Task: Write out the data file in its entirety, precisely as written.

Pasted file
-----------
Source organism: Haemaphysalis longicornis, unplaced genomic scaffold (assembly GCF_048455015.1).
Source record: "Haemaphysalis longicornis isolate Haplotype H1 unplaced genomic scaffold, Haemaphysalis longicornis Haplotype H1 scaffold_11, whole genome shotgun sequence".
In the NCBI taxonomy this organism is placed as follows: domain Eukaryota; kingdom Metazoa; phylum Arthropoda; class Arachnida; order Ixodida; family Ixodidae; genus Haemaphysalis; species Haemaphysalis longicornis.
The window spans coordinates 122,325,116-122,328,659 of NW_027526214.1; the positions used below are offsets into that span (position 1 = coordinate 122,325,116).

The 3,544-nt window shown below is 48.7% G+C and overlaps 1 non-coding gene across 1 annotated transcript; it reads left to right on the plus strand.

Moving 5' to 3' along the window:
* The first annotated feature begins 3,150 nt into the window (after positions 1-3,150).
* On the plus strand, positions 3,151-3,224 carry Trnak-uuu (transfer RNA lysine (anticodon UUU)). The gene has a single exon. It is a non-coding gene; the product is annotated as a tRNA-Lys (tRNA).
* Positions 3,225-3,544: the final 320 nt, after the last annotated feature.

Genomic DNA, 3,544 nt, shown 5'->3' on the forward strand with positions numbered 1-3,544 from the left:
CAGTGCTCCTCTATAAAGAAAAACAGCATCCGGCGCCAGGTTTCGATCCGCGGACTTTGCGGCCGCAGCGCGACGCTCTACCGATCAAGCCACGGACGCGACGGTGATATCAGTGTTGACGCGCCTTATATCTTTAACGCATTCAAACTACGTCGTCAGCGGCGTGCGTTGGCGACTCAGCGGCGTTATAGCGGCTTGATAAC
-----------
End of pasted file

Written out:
Source organism: Haemaphysalis longicornis, unplaced genomic scaffold (assembly GCF_048455015.1).
Source record: "Haemaphysalis longicornis isolate Haplotype H1 unplaced genomic scaffold, Haemaphysalis longicornis Haplotype H1 scaffold_11, whole genome shotgun sequence".
In the NCBI taxonomy this organism is placed as follows: domain Eukaryota; kingdom Metazoa; phylum Arthropoda; class Arachnida; order Ixodida; family Ixodidae; genus Haemaphysalis; species Haemaphysalis longicornis.
The window spans coordinates 122,325,116-122,328,659 of NW_027526214.1; the positions used below are offsets into that span (position 1 = coordinate 122,325,116).

The 3,544-nt window shown below is 48.7% G+C and overlaps 1 non-coding gene across 1 annotated transcript; it reads left to right on the plus strand.

Moving 5' to 3' along the window:
* The first annotated feature begins 3,150 nt into the window (after positions 1-3,150).
* On the plus strand, positions 3,151-3,224 carry Trnak-uuu (transfer RNA lysine (anticodon UUU)). The gene has a single exon. It is a non-coding gene; the product is annotated as a tRNA-Lys (tRNA).
* Positions 3,225-3,544: the final 320 nt, after the last annotated feature.

Genomic DNA, 3,544 nt, shown 5'->3' on the forward strand with positions numbered 1-3,544 from the left:
CAGTGCTCCTCTATAAAGAAAAACAGCATCCGGCGCCAGGTTTCGATCCGCGGACTTTGCGGCCGCAGCGCGACGCTCTACCGATCAAGCCACGGACGCGACGGTGATATCAGTGTTGACGCGCCTTATATCTTTAACGCATTCAAACTACGTCGTCAGCGGCGTGCGTTGGCGACTCAGCGGCGTTATAGCGGCTTGATAAC